University of Wyoming President Laurie Nichols said she considers the school’s involvement with the artist who was first commissioned to create a Kenny Sailors statue concluded, but the artist’s wife says the family is far from finished.
“I do know that the artist in Wyoming has been paid,” Nichols said in an interview at the Star-Tribune last week, “and we tried to make it as right as we possibly can, given that it’s a difficult situation, a bit awkward at this point in time.”
Sandee Gunter’s husband, Rudy, was announced as the sculptor of the Sailors statue in January 2014. The university eventually settled on another artist, after Rudy Gunter had started working on his piece. The family is now trying to find a place for his completed work.
Sandee Gunter said she hadn’t heard from anyone at the university in the weeks since the Star-Tribune published an article detailing the saga.
“Did I expect any more from them? No,” she said. “They’ve proven the caliber of people they are.”
In January 2014, the university’s athletic department announced that Gunter, a Green River-based artist and former basketball coach, had been selected to make the statue of Sailors, a former UW basketball star who is credited with inventing the jump shot. Gunter was introduced at halftime of a Wyoming men’s basketball game as the artist.
But the athletic department erred in its announcement, officials have said. The university has a policy — in place following another art-related scandal — that requires sculptures and other work must be approved through an art committee. Gunter — who was unaware that such a process even existed, his family said — did not go through it prior to being announced.
That much is agreed upon. What happened over the proceeding years remains strongly contested. Tom Burman, the athletic director, has said that he told the Gunters that there had to be a competitive bidding process, and later, that Rudy Gunter’s statue would not be used. In September 2015, the university selected an Oregon-based artist to create the work.
The Gunters, meanwhile, maintain that they knew nothing about the bidding process. Nor did they know that another artist had been selected, they say. Gunter, who has Lou Gehrig’s disease and has largely lost the use of his hands since he began working on the Sailors piece, finished his statue, likely his final work.
Last month, the Oregon artist’s statue was unveiled in the Arena-Auditorium. Gunter’s statue, meanwhile, is in storage at a foundry in Lander.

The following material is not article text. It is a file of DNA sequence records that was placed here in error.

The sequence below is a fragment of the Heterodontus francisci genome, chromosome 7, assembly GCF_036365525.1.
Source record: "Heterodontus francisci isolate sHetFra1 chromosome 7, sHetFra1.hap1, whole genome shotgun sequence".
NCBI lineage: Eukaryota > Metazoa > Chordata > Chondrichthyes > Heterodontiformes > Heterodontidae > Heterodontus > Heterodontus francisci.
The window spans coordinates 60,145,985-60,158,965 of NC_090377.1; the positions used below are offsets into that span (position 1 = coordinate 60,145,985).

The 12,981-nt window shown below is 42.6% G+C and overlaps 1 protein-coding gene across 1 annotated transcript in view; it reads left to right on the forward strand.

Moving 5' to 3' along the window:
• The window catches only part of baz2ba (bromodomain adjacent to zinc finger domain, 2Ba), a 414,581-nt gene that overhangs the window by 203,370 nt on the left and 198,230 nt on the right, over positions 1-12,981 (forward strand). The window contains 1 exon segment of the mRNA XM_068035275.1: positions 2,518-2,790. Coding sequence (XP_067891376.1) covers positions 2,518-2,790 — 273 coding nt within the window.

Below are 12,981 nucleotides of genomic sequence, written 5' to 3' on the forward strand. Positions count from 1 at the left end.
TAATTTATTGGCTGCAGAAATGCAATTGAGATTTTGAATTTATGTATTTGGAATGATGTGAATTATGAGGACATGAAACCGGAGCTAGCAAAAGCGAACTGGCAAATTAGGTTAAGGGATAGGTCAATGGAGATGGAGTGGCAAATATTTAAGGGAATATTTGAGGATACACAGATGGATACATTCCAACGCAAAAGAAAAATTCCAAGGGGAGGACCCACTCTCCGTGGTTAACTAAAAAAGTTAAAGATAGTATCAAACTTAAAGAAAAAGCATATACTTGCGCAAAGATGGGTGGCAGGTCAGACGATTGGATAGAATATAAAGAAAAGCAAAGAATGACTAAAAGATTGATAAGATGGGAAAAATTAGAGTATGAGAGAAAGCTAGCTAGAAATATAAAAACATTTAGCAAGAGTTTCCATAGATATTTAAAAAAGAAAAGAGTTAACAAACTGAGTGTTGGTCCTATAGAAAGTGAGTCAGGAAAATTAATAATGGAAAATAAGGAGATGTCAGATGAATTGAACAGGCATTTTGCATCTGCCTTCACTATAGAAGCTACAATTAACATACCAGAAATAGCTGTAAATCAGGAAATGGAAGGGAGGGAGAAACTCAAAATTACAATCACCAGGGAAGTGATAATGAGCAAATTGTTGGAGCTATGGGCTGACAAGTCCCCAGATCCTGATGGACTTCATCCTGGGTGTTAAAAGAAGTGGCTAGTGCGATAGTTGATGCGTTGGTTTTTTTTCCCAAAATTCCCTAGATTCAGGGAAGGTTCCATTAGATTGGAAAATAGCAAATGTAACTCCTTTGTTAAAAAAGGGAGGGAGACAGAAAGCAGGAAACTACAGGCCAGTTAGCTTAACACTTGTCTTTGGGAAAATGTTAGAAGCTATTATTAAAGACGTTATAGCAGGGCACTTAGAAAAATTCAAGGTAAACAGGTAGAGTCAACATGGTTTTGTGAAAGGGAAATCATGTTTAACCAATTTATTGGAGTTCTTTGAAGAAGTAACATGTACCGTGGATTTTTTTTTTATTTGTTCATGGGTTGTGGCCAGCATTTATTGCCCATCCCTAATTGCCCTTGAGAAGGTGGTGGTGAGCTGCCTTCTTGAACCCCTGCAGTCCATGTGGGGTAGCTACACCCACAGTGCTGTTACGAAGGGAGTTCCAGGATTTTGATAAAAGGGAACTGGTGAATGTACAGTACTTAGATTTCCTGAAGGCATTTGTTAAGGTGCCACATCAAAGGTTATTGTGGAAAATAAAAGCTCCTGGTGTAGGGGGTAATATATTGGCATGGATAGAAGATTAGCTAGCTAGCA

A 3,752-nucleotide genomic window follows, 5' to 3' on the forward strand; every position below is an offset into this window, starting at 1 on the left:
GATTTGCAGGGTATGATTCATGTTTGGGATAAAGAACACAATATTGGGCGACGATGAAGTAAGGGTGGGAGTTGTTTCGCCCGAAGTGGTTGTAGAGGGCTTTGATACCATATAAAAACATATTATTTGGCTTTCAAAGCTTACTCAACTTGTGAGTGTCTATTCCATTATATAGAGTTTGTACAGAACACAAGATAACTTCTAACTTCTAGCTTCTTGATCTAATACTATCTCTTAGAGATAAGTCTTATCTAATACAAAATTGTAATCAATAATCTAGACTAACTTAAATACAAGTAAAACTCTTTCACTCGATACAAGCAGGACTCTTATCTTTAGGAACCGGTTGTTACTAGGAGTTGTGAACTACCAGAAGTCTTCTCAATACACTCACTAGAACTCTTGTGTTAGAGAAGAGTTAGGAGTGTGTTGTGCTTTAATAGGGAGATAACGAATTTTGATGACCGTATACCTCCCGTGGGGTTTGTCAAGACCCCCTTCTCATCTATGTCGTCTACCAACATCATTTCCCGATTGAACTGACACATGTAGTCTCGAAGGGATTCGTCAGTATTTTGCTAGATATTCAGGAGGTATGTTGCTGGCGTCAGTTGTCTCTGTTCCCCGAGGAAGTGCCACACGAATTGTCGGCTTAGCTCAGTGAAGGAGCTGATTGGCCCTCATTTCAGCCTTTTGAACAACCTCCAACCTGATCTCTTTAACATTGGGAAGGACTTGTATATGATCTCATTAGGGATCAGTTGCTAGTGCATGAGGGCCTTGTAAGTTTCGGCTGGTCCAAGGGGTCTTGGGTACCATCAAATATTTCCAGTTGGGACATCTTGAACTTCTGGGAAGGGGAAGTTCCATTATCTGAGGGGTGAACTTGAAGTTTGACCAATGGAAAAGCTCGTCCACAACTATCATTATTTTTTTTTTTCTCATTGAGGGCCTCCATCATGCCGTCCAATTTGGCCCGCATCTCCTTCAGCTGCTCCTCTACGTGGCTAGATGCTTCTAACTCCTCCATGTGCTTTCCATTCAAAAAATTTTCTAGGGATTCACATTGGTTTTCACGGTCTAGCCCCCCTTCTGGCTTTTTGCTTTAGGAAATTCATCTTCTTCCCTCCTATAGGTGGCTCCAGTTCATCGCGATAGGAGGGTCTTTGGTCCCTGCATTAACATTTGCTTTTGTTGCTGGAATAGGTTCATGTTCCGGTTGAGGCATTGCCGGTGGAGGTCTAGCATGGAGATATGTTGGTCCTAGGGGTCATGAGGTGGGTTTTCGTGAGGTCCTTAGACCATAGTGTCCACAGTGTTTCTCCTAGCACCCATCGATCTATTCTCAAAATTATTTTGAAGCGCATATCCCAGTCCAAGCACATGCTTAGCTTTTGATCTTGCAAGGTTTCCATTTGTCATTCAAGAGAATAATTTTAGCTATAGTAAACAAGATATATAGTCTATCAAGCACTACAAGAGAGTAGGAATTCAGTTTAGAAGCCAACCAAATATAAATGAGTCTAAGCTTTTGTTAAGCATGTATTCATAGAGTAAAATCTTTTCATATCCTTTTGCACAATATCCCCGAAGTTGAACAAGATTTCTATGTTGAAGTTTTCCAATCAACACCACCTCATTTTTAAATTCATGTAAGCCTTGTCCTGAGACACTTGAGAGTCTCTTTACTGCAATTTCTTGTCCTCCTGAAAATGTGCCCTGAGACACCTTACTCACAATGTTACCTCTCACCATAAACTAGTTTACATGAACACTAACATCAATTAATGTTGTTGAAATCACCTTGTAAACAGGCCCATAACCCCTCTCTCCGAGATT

In an interview at the Star-Tribune last week, Nichols said her understanding is that Gunter was not kept in the dark about what was happening.
“It was my understanding that communication was pretty clear, that they had gone with a different artist, and if that didn’t happen, that’s really unfortunate,” she said.
Gunter was paid a total of $100,000 from Bruce Pivic, a Rock Springs-based UW donor who had recommended Gunter in the first place. The Gunter family estimates that he made less than $10,000 for two years worth of work.
Through private donations, the university paid the Oregon artist $250,000 for his statue.
Sandee Gunter, who was in Salt Lake City with Rudy for medical treatment, said the family is still exploring legal options.
“We’re going over all kinds of things with them,” she said of the family’s talks with lawyers. She added that any decisions will likely be made after the holidays. “It’ll be pursued. Right now, it’s just getting the ducks in a row. The timeline’s in place, you know. But my big thing, and I think Bruce Pivic’s, is to get it to where Rudy can see it unveiled before he dies.”
She added that much of the drama that’s unfolded could have been avoided had anyone at the university called and apologized to the family. She said she expected to hear from someone after the Star-Tribune published an article about the statue saga and was “disheartened” that no one reached out.
The family has heard from Rudy Gunter’s former players and students, she said, and from people out of state.
Nichols said the university has changed its policy about pieces of art on campus. Previously, the final approval would go through the president, with consultation from the president of the board of trustees. Now, she said, any work has to be approved by both the trustees and the president.
“I think, you know, you learn through mistakes, but as (the trustees) saw this happen, they strengthened their policy in terms of what they expect to approve,” Nichols said, “and public art is one of the things they put in now.”